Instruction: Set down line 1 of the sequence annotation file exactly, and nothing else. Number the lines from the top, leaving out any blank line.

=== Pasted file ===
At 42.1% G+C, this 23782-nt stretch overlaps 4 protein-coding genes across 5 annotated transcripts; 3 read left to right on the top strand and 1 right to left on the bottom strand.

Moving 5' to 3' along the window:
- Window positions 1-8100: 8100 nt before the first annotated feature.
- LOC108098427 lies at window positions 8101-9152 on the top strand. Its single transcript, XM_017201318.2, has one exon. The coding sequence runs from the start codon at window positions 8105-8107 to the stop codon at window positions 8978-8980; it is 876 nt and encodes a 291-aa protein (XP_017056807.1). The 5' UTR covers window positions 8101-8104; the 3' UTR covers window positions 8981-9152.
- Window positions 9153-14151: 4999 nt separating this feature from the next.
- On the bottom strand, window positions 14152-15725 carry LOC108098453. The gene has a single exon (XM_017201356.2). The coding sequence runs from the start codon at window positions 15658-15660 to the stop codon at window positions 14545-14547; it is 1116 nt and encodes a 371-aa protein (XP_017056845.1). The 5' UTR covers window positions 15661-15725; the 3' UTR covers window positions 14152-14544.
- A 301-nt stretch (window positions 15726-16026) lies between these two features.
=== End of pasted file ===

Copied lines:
At 42.1% G+C, this 23782-nt stretch overlaps 4 protein-coding genes across 5 annotated transcripts; 3 read left to right on the top strand and 1 right to left on the bottom strand.